Familiar Lectures on Botany: Including Practical and Elementary Botany : with Generic and Specific Descriptions of the Most Common Native and Foreign Plants, and a Vocabulary of Botanical Terms : for the Use of Higher Schools and Academies

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F.J. Huntington, 1832 - Botany - 440 pages
 

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Page 215 - Swifter than the moon's sphere; And I serve the Fairy Queen, To dew her orbs upon the green. The cowslips tall her pensioners be; In their gold coats spots you see; Those be rubies, fairy favours, In those freckles live their savours. I must go seek some dewdrops here, And hang a pearl in every cowslip's ear.
Page 303 - And God said, Let the earth bring forth grass, the herb yielding seed and the fruit tree yielding fruit after his kind, whose seed is in itself, upon the earth: and it was so. And the earth brought forth grass, and herb yielding seed after his kind, and the tree yielding fruit, whose seed was in itself, after his kind: and God saw that it was good.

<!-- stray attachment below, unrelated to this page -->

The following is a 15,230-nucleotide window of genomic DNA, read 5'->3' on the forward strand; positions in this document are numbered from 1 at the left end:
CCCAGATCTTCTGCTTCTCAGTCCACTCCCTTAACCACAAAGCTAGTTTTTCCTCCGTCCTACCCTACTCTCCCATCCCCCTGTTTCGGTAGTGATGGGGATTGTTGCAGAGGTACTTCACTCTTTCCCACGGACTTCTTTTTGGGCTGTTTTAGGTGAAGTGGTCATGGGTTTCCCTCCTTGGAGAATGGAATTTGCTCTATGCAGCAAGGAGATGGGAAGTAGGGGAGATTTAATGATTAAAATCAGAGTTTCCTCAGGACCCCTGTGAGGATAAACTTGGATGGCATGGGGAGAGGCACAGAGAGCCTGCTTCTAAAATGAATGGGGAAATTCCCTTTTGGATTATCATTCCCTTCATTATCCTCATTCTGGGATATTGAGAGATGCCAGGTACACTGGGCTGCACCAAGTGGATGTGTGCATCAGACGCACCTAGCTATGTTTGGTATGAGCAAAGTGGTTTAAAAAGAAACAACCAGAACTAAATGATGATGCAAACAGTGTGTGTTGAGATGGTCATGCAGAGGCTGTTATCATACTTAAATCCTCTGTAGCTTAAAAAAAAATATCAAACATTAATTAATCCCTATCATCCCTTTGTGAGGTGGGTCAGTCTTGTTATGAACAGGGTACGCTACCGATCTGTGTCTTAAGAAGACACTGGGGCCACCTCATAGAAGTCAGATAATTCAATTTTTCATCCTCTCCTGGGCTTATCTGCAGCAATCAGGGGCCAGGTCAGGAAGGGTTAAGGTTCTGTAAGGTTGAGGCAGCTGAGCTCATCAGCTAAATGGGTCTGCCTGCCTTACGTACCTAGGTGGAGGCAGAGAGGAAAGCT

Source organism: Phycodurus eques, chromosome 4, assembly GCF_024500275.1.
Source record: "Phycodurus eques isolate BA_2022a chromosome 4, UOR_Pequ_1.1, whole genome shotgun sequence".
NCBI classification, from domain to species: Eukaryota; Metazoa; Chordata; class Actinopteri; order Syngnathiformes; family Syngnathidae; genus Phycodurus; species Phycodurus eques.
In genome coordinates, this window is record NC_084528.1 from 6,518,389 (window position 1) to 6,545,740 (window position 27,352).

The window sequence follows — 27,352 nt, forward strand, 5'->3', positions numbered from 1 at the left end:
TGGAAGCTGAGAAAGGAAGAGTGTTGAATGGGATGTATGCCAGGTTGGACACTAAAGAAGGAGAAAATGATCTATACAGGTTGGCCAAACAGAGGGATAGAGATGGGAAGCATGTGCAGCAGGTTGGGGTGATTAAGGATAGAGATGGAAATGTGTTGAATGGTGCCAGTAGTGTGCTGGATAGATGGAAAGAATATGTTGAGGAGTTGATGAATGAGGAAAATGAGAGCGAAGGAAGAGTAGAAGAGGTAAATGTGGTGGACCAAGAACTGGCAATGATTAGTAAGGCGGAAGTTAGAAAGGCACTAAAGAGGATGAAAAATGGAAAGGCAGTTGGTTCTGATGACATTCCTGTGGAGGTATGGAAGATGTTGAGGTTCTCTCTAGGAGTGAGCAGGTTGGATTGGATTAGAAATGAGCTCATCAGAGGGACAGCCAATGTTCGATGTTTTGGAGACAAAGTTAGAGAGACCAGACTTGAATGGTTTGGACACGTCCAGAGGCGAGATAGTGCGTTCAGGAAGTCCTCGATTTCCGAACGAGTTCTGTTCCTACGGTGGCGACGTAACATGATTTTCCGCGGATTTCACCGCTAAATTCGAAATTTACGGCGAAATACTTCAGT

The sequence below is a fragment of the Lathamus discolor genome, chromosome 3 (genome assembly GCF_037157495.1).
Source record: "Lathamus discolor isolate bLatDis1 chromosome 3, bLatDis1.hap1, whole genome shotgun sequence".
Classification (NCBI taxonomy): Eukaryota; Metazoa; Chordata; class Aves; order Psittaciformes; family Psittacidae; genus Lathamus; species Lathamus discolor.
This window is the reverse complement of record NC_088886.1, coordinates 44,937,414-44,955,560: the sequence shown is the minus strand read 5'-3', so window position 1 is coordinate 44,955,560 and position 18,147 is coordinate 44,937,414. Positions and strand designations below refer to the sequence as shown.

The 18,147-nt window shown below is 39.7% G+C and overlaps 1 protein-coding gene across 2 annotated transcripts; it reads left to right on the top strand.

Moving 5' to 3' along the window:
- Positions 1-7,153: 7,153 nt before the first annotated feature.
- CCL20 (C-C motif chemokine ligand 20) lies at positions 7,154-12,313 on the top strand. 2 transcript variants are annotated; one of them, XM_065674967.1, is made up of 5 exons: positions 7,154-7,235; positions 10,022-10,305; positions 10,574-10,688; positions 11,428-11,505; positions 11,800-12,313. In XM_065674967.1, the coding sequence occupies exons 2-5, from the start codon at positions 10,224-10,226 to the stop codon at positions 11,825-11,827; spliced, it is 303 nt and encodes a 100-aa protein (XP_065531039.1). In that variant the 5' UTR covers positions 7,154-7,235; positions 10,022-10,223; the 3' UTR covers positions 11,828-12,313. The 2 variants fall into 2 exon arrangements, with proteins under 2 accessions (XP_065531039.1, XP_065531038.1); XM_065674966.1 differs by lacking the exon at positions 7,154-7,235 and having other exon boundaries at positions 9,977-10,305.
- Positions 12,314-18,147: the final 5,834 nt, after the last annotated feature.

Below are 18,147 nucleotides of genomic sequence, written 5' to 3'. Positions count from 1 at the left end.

Page 303 - Let the earth bring forth grass, the herb yielding seed, and the fruit tree yielding fruit after his kind, whose seed is in itself, upon the earth"; 1 VOID : empty.
Page 324 - all things were made, and without whom was not any thing made that was made.
Page 304 - And Solomon's wisdom excelled the wisdom of all the children of the east country, and all the wisdom of Egypt.
Page 285 - The glory of Lebanon shall come unto thee, the fir tree, the pine tree, and the box together, to beautify the place of my sanctuary; and I will make the place of my feet glorious.
Page 303 - O flowers That never will in other climate grow, My early visitation, and my last At even, which I bred up with tender hand From the first opening bud, and gave ye names, Who now shall rear ye to the sun, or rank Your tribes, and water from the ambrosial fount...
Page 80 - Some glossy-leaved, and shining in the sun, The maple, and the beech of oily nuts Prolific, and the lime at dewy eve Diffusing odours : nor unnoted pass The sycamore, capricious in attire, Now green, now tawny, and, ere autumn yet Have changed the woods, in scarlet honours bright...
Page 434 - And the heart that is soonest awake to the flowers, Is always the first to be touched by the thorns.
Page 305 - Has any seen The mighty chain of beings, lessening down From Infinite Perfection to the brink Of dreary nothing, desolate abyss ! From which astonish'd thought, recoiling, turns?

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